By New Times
By Derek Askey
By Mark Deming
By Serene Dominic
By Jason Keil
By Robrt L. Pela and Amy Silverman
By Jeff Moses
By Serene Dominic
The slide had traditionally been used for bluesy riffing, but Harrison's style owed little to the blues: He played melodic, single-note phrases that were immaculately conceived. With the slide, Harrison achieved a tone and sensibility so distinctive that you could identify a solo as one of his within five seconds. Think about his soaring, ethereal lead playing on Badfinger's "Day After Day," his stinging solo on John Lennon's brutal anti-McCartney rant "How Do You Sleep," or his wistful, Hawaiian-sounding contribution to Bob Dylan's "Under the Red Sky."
When others even tried this kind of melodic slide playing, they usually sounded like brazen Harrison imitators. On Big Star's "Try Again," Chris Bell's harmonizing slide guitars are so obviously inspired by George that the song practically qualifies as a Harrison tribute (right down to its layered, strumming acoustics and references to the Lord).
In a way, it's remarkable that this sound, theHarrison sound, didn't emerge until the very end of the Beatles' run, showing up on their final album, Abbey Road, and on Harrison's 1970 guitar overdub to McCartney's "Let It Be."
Harrison's slide playing is really the signature of his post-Beatle work, the highlight of solo hits like "My Sweet Lord," "Give Me Love (Give Me Peace on Earth)" and "Blow Away."
In retrospect, one of the things that's fascinating about the individual Beatles is how they each picked their musical heroes early, and the choices they made revealed so much about their own temperaments and creative impulses. Lennon's model was Chuck Berry, rock's original poet and witty social commentator. McCartney gravitated toward Little Richard, who was all about sound and energy, with lyrics that generally made no sense. Harrison's man was Smokey Robinson, a choice that was utterly fitting. Like Robinson, Harrison was gentle, romantic, spiritual (even if George didn't tap into his own spirituality until the Beatles' psychedelic phase) and a believer in music's power to elevate the soul. Harrison made the connection overt in 1976 with his musical homage, "Pure Smokey," but you can also hear it in his string of seductive ballads like "Dark Sweet Lady," "Learning How to Love You," and the gorgeous "I'd Have You Anytime," the opener to his blockbuster 1970 solo debut, the triple set All Things Must Pass.
Harrison's mellow proclivities and his earnest -- and often esoteric -- musings about higher consciousness and karmic law stubbornly flew in the face of the kind of rock 'n' roll hedonism that critics tend to embrace. Little wonder that Creemmagazine, in a 1979 dig at the ex-Beatles, branded Harrison a "brown-rice bore."
But Harrison's saving grace was that however somber his subject matter could be, he refused to take himself too seriously. In fact, he probably would have been the first to agree with Creem.In a 1971 appearance on the Dick Cavett Show(during which, with typical Harrison humility, he chose to promote the Indian documentary Raga, rather than his own music), he good-naturedly told Cavett: "I'm probably the biggest bore you've ever had on the show."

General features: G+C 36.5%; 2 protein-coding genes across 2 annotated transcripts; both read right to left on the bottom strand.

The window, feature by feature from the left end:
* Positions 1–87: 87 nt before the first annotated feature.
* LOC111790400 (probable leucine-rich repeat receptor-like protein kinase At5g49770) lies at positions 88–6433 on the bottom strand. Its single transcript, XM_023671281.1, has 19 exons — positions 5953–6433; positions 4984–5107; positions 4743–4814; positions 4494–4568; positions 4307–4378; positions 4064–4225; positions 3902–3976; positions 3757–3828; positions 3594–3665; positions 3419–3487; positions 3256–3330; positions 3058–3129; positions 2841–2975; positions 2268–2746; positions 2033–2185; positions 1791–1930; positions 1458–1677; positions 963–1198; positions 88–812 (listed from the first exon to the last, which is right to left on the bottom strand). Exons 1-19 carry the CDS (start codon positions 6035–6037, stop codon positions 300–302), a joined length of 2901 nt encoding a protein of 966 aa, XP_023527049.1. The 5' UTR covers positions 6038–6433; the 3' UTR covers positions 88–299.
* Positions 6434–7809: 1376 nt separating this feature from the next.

He mocked his Beatles legacy by appearing in the Rutles' 1978 made-for-TV parody All You Need Is Cash, and tipped his hat to his old mates with his 1987 psychedelic flashback "When We Was Fab." He even managed to get a laugh out of his own legal troubles with the 1976 hit "This Song," a cheerful response to a plagiarism lawsuit he faced over the similarities between "My Sweet Lord" and the 1963 Chiffons hit "He's So Fine" (Harrison was found guilty of "subconscious plagiarism" in 1976). In a Monty Python-inspired video for the song, Harrison appears in a courtroom and pleads his case before a judge and jury: "This song ain't black or white/And as far as I know/Don't infringe on anyone's copyright."
And he loved to take the piss out of his own indulgences. When a critic suggested that Harrison's 1969 album of Moog-synthesizer noodling, Electronic Sound, was "avant-garde," Harrison responded that it could more accurately be called "'aven't-got-a-clue."
Harrison's solo work is often overlooked, but there are occasional glimmers of interest in his post-Beatle catalogue. In the mid-'80s, Concrete Blonde covered Harrison's "Beware of Darkness," and more recently, hip singer-songwriter Elliott Smith has performed "Isn't It a Pity."
Further evidence of Harrison's cross-generational impact could be readily found on the local club scene last weekend. On Friday, Johnny Bionic and the Trailer Park Disaster asked for, and received, a moment of silence in Harrison's honor from their Hollywood Alley audience. The next night, at Long Wong's, the Getaways tackled "My Sweet Lord," and the Zen Lunatics covered "Something."
"[Harrison] was so versatile, and he was a team player," says Pat Singleton, bass player for local power-pop quartet Sugar High, who posted a Harrison photo on the home page of its Web site last Friday. "Whatever they asked of him, he was able to do it."
But if others admired his unmatched subtlety and tastefulness, Harrison himself never thought he was anything special. In 1971, Cavett mentioned that writers always described Harrison as "the real musician" of the Beatles.
"What do they mean by that?" Cavett asked.
"I don't know what they mean," Harrison sheepishly responded. "It's probably because I didn't smile so much."